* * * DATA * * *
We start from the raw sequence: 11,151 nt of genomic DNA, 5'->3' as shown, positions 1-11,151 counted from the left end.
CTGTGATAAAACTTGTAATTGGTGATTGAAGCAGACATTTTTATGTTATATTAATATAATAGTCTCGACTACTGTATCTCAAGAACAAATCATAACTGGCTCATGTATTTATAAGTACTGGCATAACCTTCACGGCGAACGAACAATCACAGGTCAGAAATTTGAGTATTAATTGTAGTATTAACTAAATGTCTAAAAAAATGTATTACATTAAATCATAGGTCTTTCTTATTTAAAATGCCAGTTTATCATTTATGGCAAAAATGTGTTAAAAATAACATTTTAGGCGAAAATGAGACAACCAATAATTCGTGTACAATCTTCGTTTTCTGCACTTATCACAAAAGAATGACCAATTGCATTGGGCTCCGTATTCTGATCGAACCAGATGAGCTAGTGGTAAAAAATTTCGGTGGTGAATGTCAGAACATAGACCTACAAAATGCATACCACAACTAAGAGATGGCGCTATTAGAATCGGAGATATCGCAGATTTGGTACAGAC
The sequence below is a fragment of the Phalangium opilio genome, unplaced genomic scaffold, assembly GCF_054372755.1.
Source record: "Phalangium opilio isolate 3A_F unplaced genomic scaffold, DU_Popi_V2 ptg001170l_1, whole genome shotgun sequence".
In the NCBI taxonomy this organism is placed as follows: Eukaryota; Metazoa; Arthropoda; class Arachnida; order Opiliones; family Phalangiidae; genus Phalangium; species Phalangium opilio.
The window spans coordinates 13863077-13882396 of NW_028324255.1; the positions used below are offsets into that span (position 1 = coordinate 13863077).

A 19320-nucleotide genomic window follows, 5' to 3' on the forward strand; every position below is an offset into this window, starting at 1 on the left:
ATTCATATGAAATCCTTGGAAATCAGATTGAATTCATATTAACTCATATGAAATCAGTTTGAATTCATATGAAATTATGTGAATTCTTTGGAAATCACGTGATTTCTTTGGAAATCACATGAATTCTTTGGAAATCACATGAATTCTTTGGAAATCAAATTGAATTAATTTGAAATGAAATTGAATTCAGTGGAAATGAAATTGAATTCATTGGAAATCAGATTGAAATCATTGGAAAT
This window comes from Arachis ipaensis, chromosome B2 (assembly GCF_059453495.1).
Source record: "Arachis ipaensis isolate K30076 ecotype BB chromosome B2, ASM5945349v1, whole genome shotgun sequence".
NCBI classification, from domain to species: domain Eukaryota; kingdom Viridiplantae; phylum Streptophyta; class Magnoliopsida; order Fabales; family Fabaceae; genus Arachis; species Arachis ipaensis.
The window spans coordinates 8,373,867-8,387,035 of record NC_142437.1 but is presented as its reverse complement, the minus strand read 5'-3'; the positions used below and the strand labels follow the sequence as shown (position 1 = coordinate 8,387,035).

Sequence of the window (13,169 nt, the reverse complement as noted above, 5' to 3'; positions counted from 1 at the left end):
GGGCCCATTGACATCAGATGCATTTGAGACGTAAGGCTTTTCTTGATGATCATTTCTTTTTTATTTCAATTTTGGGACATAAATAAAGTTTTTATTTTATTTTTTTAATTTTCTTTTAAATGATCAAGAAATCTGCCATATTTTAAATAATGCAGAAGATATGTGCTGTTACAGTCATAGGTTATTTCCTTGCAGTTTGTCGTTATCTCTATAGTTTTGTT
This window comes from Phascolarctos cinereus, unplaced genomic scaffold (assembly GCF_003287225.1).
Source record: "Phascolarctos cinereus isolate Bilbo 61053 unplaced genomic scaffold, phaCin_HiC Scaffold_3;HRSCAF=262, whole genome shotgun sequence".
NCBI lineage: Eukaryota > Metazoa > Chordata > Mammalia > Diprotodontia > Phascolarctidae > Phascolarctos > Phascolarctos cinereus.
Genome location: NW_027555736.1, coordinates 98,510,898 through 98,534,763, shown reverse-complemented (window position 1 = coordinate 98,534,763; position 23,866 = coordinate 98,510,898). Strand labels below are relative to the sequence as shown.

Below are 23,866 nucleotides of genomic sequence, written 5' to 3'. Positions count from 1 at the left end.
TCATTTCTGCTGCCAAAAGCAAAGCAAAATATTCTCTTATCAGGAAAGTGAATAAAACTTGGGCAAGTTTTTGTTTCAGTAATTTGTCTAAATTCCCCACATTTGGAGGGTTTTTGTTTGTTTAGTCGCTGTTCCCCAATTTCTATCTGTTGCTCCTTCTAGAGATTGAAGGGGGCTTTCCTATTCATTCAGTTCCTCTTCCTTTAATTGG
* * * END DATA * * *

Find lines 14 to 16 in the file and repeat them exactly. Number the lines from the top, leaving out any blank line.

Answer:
GGGCCCATTGACATCAGATGCATTTGAGACGTAAGGCTTTTCTTGATGATCATTTCTTTTTTATTTCAATTTTGGGACATAAATAAAGTTTTTATTTTATTTTTTTAATTTTCTTTTAAATGATCAAGAAATCTGCCATATTTTAAATAATGCAGAAGATATGTGCTGTTACAGTCATAGGTTATTTCCTTGCAGTTTGTCGTTATCTCTATAGTTTTGTT
This window comes from Phascolarctos cinereus, unplaced genomic scaffold (assembly GCF_003287225.1).
Source record: "Phascolarctos cinereus isolate Bilbo 61053 unplaced genomic scaffold, phaCin_HiC Scaffold_3;HRSCAF=262, whole genome shotgun sequence".